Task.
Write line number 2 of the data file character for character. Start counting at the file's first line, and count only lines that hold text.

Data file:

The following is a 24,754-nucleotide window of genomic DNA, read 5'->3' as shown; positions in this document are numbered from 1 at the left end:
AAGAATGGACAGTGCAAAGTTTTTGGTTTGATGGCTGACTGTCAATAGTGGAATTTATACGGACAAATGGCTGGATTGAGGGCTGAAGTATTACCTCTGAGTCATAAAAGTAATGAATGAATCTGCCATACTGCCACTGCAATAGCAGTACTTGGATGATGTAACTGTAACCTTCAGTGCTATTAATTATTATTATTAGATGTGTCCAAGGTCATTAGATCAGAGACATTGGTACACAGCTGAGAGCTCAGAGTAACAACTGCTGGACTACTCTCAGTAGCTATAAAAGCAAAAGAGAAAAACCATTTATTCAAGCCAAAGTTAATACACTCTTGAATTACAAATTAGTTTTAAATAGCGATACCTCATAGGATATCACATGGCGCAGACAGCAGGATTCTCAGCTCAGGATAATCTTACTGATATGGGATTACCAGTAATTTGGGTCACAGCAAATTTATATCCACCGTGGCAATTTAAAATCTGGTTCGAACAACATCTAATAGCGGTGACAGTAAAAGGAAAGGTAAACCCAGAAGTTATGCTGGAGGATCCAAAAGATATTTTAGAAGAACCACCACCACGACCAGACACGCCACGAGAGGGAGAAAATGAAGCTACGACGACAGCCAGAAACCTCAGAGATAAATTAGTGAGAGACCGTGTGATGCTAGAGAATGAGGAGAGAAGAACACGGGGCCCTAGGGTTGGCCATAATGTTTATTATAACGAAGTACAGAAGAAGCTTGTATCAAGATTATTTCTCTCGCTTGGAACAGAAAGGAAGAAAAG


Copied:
AAGAATGGACAGTGCAAAGTTTTTGGTTTGATGGCTGACTGTCAATAGTGGAATTTATACGGACAAATGGCTGGATTGAGGGCTGAAGTATTACCTCTGAGTCATAAAAGTAATGAATGAATCTGCCATACTGCCACTGCAATAGCAGTACTTGGATGATGTAACTGTAACCTTCAGTGCTATTAATTATTATTATTAGATGTGTCCAAGGTCATTAGATCAGAGACATTGGTACACAGCTGAGAGCTCAGAGTAACAACTGCTGGACTACTCTCAGTAGCTATAAAAGCAAAAGAGAAAAACCATTTATTCAAGCCAAAGTTAATACACTCTTGAATTACAAATTAGTTTTAAATAGCGATACCTCATAGGATATCACATGGCGCAGACAGCAGGATTCTCAGCTCAGGATAATCTTACTGATATGGGATTACCAGTAATTTGGGTCACAGCAAATTTATATCCACCGTGGCAATTTAAAATCTGGTTCGAACAACATCTAATAGCGGTGACAGTAAAAGGAAAGGTAAACCCAGAAGTTATGCTGGAGGATCCAAAAGATATTTTAGAAGAACCACCACCACGACCAGACACGCCACGAGAGGGAGAAAATGAAGCTACGACGACAGCCAGAAACCTCAGAGATAAATTAGTGAGAGACCGTGTGATGCTAGAGAATGAGGAGAGAAGAACACGGGGCCCTAGGGTTGGCCATAATGTTTATTATAACGAAGTACAGAAGAAGCTTGTATCAAGATTATTTCTCTCGCTTGGAACAGAAAGGAAGAAAAG